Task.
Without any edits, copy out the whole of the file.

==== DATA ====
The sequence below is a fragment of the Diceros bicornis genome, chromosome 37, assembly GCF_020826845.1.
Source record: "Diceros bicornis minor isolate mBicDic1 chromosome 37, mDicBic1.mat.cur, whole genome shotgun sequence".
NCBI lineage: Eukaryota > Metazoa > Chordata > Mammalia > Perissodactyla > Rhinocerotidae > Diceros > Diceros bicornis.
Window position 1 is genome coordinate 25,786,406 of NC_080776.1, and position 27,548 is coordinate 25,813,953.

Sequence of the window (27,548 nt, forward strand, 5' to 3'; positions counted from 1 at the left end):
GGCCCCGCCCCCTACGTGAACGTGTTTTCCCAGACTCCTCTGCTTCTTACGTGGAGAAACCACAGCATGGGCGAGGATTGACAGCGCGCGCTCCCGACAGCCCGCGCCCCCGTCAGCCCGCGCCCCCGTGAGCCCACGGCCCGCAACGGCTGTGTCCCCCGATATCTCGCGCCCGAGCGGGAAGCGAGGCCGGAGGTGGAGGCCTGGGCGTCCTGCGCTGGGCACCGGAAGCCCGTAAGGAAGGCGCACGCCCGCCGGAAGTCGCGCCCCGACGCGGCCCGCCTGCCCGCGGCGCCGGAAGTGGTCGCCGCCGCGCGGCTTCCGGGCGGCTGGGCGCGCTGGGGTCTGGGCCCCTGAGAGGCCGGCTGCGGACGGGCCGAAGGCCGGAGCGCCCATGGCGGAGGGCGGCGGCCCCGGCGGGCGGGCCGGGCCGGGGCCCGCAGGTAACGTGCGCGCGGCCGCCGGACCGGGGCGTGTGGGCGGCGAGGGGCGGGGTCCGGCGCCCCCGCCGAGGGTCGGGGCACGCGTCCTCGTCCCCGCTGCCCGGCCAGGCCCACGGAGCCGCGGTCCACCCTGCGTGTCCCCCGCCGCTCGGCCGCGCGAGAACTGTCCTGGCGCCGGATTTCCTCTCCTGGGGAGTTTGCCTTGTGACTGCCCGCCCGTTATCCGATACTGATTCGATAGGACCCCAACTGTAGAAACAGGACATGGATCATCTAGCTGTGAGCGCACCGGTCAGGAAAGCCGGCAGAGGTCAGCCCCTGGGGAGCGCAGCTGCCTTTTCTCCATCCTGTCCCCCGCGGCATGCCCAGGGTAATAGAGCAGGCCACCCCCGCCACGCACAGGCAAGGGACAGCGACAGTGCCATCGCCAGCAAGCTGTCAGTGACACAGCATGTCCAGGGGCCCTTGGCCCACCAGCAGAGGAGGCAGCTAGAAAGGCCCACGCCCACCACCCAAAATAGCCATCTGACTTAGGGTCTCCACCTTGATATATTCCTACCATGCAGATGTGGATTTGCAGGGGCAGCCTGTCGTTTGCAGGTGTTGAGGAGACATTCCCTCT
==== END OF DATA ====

The sequence below is a fragment of the Diceros bicornis genome, chromosome 37, assembly GCF_020826845.1.
Source record: "Diceros bicornis minor isolate mBicDic1 chromosome 37, mDicBic1.mat.cur, whole genome shotgun sequence".
NCBI lineage: Eukaryota > Metazoa > Chordata > Mammalia > Perissodactyla > Rhinocerotidae > Diceros > Diceros bicornis.
Window position 1 is genome coordinate 25,786,406 of NC_080776.1, and position 27,548 is coordinate 25,813,953.

Sequence of the window (27,548 nt, forward strand, 5' to 3'; positions counted from 1 at the left end):
GGCCCCGCCCCCTACGTGAACGTGTTTTCCCAGACTCCTCTGCTTCTTACGTGGAGAAACCACAGCATGGGCGAGGATTGACAGCGCGCGCTCCCGACAGCCCGCGCCCCCGTCAGCCCGCGCCCCCGTGAGCCCACGGCCCGCAACGGCTGTGTCCCCCGATATCTCGCGCCCGAGCGGGAAGCGAGGCCGGAGGTGGAGGCCTGGGCGTCCTGCGCTGGGCACCGGAAGCCCGTAAGGAAGGCGCACGCCCGCCGGAAGTCGCGCCCCGACGCGGCCCGCCTGCCCGCGGCGCCGGAAGTGGTCGCCGCCGCGCGGCTTCCGGGCGGCTGGGCGCGCTGGGGTCTGGGCCCCTGAGAGGCCGGCTGCGGACGGGCCGAAGGCCGGAGCGCCCATGGCGGAGGGCGGCGGCCCCGGCGGGCGGGCCGGGCCGGGGCCCGCAGGTAACGTGCGCGCGGCCGCCGGACCGGGGCGTGTGGGCGGCGAGGGGCGGGGTCCGGCGCCCCCGCCGAGGGTCGGGGCACGCGTCCTCGTCCCCGCTGCCCGGCCAGGCCCACGGAGCCGCGGTCCACCCTGCGTGTCCCCCGCCGCTCGGCCGCGCGAGAACTGTCCTGGCGCCGGATTTCCTCTCCTGGGGAGTTTGCCTTGTGACTGCCCGCCCGTTATCCGATACTGATTCGATAGGACCCCAACTGTAGAAACAGGACATGGATCATCTAGCTGTGAGCGCACCGGTCAGGAAAGCCGGCAGAGGTCAGCCCCTGGGGAGCGCAGCTGCCTTTTCTCCATCCTGTCCCCCGCGGCATGCCCAGGGTAATAGAGCAGGCCACCCCCGCCACGCACAGGCAAGGGACAGCGACAGTGCCATCGCCAGCAAGCTGTCAGTGACACAGCATGTCCAGGGGCCCTTGGCCCACCAGCAGAGGAGGCAGCTAGAAAGGCCCACGCCCACCACCCAAAATAGCCATCTGACTTAGGGTCTCCACCTTGATATATTCCTACCATGCAGATGTGGATTTGCAGGGGCAGCCTGTCGTTTGCAGGTGTTGAGGAGACATTCCCTCT